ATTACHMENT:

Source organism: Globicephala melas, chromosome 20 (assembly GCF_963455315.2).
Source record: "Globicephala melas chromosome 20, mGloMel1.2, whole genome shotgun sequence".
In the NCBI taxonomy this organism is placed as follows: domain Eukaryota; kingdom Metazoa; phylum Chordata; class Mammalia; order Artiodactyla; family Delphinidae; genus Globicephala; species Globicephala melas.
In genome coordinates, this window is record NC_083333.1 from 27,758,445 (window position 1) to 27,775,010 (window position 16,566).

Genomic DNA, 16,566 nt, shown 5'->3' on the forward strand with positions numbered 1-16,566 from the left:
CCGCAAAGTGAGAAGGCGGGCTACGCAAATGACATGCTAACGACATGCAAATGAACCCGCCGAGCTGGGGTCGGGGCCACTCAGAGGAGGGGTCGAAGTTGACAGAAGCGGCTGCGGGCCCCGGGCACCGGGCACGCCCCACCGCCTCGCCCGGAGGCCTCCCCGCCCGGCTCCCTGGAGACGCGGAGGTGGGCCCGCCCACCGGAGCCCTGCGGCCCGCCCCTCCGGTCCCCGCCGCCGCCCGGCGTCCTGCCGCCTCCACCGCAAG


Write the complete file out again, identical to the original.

Source organism: Globicephala melas, chromosome 20 (assembly GCF_963455315.2).
Source record: "Globicephala melas chromosome 20, mGloMel1.2, whole genome shotgun sequence".
In the NCBI taxonomy this organism is placed as follows: domain Eukaryota; kingdom Metazoa; phylum Chordata; class Mammalia; order Artiodactyla; family Delphinidae; genus Globicephala; species Globicephala melas.
In genome coordinates, this window is record NC_083333.1 from 27,758,445 (window position 1) to 27,775,010 (window position 16,566).

Genomic DNA, 16,566 nt, shown 5'->3' on the forward strand with positions numbered 1-16,566 from the left:
CCGCAAAGTGAGAAGGCGGGCTACGCAAATGACATGCTAACGACATGCAAATGAACCCGCCGAGCTGGGGTCGGGGCCACTCAGAGGAGGGGTCGAAGTTGACAGAAGCGGCTGCGGGCCCCGGGCACCGGGCACGCCCCACCGCCTCGCCCGGAGGCCTCCCCGCCCGGCTCCCTGGAGACGCGGAGGTGGGCCCGCCCACCGGAGCCCTGCGGCCCGCCCCTCCGGTCCCCGCCGCCGCCCGGCGTCCTGCCGCCTCCACCGCAAG